- - Wednesday, May 22, 2019

During the summer of 1992, while delivering photographs, I had the privilege of meeting Dianne Mossman. While talking, I noticed a picture of a Navy pilot near her desk. The pilot was her husband, who is missing in action. Shortly after that day, I obtained, and still wear, a bracelet in honor of LTJG Joe R. Mossman.

Dianne mentioned a veterans’ organization called Rolling Thunder and suggested checking them out. I contacted Artie Muller, Rolling Thunder’s executive director, and volunteered my professional photographic services. Since 1993, I have been a part of the First Amendment Demonstration “Ride For Freedom.”

Rolling Thunder’s major function is to publicize the POW/MIA issue — to educate the public of the fact that many American Prisoners Of War were left behind after all past wars, to help correct the past, and to protect future veterans from being left behind should they become Prisoners Of War/Missing In Action.

American Gold Star Mothers are always there with us for our Friday night candlelight vigils at “The Wall,” honoring all of our fallen heroes. Each mother holds our “Flame Of Freedom” as she says the name of a loved one.

On the Saturdays before the Ride, I have gone to Arlington to watch the Changing of the Guard and photographed bikers as they held a wreath-laying ceremony.



On Sundays, the day of the Rides, everyone gets up early to arrive at the North Pentagon parking lot to help organize, sell patches and pins, and stage the thousands of bikes that soon will fill this massive space. At noon, a whistle is blown and the bikes start to leave, heading over Memorial Bridge, going around the White House and other D.C. landmarks, before parking on grassy areas near the Vietnam Veterans Memorial.

On my first Ride, I was in the back of a pickup truck with some wreaths that we were to place near “The Wall.” There were thousands of people along the way, cheering and waving flags, and I could hear the words, “Welcome Home!” Like so many other vets, I will #NeverForget that day, the day I was thanked for my service to “Our Country.”

This being the last year will be tough, as the Rides are like going to a family reunion and seeing so many old friends who only get this opportunity to meet up once a year. There are so many images — being in the North Pentagon parking lot very early on Sunday morning and seeing the masses of bikes, all types. Going up on the walkway bridge to create a pano of these rows and rows of motorcycles. Leaving to make our way to Memorial Bridge to catch the police escort of these thousands upon thousands of pristine, shiny steel bikes as they roar forward across the river. Capturing Marine Tim Chambers standing and saluting all riders till the very end, up to four hours when the last bike has passed. These will forever be part of my memories.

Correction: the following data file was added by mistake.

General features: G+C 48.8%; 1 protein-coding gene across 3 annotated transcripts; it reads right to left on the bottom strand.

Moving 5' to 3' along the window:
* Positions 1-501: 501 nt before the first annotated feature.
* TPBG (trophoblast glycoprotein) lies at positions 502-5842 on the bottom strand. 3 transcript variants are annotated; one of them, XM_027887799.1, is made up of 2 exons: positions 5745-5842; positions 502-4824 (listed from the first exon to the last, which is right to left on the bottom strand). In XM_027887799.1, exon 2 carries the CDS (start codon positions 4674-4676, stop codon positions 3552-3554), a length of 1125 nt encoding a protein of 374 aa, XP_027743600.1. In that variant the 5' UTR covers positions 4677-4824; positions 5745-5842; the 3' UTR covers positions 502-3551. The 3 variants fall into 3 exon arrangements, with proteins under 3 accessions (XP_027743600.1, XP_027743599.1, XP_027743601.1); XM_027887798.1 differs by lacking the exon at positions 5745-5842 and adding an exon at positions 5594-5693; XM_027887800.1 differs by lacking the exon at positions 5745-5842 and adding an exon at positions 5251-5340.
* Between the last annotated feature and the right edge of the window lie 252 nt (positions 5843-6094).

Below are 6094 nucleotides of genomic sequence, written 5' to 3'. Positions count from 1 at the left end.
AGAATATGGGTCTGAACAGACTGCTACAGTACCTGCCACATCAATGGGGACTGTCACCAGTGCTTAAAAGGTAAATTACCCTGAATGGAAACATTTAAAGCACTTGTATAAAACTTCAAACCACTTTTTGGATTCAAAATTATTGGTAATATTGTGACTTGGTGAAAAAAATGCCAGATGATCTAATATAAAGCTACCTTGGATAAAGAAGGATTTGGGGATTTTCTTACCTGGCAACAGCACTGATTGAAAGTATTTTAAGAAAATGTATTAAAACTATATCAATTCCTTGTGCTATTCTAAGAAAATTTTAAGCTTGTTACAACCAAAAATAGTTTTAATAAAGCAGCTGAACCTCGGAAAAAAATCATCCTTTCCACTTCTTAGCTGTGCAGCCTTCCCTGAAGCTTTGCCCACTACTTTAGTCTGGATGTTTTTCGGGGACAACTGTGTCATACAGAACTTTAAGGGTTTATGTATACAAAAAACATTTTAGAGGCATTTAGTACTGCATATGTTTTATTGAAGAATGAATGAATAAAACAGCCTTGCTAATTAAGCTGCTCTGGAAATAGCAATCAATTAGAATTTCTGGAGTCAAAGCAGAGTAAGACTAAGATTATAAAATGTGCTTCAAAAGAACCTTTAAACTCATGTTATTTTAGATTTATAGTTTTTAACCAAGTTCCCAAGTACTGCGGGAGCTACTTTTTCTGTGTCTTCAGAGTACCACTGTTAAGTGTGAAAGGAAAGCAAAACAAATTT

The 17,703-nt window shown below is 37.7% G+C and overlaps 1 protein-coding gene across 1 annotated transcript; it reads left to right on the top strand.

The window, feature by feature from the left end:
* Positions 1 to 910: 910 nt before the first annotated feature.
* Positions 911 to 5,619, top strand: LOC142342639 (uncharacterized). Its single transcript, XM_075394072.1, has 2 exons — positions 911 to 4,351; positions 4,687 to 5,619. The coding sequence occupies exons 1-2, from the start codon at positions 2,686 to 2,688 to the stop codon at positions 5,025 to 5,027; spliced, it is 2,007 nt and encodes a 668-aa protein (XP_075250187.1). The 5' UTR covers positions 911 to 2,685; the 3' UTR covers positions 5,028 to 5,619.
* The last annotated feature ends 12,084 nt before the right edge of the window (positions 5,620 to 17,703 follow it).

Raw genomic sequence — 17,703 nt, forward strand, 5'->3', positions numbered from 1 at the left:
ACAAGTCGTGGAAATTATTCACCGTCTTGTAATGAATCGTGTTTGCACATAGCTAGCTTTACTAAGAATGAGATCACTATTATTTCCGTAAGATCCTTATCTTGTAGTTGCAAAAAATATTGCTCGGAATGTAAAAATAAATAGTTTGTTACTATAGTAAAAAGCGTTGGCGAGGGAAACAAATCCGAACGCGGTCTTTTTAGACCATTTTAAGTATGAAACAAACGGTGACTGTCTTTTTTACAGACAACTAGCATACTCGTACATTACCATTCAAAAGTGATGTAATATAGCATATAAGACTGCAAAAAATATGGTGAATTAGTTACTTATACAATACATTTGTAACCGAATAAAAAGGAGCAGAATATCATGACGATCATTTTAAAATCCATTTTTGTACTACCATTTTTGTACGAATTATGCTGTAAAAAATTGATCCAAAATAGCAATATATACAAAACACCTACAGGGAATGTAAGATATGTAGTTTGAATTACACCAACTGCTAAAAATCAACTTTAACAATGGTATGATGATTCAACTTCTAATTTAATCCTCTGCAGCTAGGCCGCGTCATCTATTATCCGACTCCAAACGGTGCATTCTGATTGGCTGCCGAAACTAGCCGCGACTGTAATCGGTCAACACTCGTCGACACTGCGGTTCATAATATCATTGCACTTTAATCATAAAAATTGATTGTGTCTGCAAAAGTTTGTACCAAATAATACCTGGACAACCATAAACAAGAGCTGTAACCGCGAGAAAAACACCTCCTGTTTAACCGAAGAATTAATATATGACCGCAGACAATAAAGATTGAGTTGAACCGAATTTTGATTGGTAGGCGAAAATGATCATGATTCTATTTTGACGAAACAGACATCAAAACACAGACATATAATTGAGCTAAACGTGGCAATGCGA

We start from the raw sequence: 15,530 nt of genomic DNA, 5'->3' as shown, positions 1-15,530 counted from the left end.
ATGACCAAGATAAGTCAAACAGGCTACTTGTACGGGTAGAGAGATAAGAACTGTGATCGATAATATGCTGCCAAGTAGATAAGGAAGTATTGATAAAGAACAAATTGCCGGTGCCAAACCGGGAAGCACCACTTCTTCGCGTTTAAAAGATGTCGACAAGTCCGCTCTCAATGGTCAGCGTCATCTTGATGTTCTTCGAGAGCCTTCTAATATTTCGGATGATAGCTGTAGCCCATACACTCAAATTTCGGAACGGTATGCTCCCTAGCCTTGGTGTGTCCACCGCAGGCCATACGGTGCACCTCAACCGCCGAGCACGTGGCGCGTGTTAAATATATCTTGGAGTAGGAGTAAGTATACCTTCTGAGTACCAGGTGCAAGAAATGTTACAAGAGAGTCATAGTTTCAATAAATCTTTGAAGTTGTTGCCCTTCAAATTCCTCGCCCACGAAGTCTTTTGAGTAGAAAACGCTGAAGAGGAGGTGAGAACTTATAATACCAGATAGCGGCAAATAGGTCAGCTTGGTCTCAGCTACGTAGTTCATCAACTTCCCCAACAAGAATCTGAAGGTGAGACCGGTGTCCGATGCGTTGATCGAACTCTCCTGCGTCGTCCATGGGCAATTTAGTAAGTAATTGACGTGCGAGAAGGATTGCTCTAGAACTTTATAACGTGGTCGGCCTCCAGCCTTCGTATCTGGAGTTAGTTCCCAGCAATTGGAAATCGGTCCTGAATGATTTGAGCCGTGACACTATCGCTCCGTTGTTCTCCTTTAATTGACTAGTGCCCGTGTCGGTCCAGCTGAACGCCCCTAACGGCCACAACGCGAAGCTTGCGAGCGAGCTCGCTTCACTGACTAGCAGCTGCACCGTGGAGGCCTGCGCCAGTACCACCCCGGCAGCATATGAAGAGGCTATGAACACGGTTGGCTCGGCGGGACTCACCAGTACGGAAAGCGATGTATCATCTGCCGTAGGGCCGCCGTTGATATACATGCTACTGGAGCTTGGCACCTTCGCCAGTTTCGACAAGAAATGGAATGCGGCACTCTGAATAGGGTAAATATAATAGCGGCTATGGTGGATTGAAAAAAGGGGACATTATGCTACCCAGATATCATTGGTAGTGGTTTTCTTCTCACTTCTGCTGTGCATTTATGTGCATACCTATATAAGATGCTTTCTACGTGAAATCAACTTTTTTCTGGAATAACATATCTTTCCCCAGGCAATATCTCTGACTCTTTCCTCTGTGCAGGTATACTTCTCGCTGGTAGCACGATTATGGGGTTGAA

Over the years, there were Rolling Thunder demonstrations at the communist Vietnamese Embassy with speeches asking, “Where are our live POWs?” Heather Renee French, Miss American 2000, helped in raising awareness of homeless veterans; her father, who was a wounded veteran of the Vietnam War, came to Rolling Thunder XIII.

Rolling Thunder XXI, May 25, 2008, had the amazing experience of riding motorcycles to the White House and awaiting the arrival of President George W. Bush on Marine Helicopter One. This led to our visit to the Rose Garden and the Oval Office, where we personally met with the President.

I have met numerous families of Iraq/Afghanistan POWs, assisting them in pressuring our administration to bring their loved ones home alive. Too many would eventually only receive bone fragments of their beloved family members.

It has been an honor to be a part of this amazing event. When Ray Manzo first came up with this idea, he was shunned by veterans organizations but welcomed by veteran bikers. Growing larger each year, taking over D.C. on Memorial Day weekends, is a tribute to Ray and to both Artie and Elaine Muller for continuing this legacy.

Patrick J. Hughes, a U.S. Marine veteran who served in Vietnam, is a storyteller, using the lens of his camera to build a visual picture that captures history. Follow him at patrickjhughes.com and @Patrickmag12chu.

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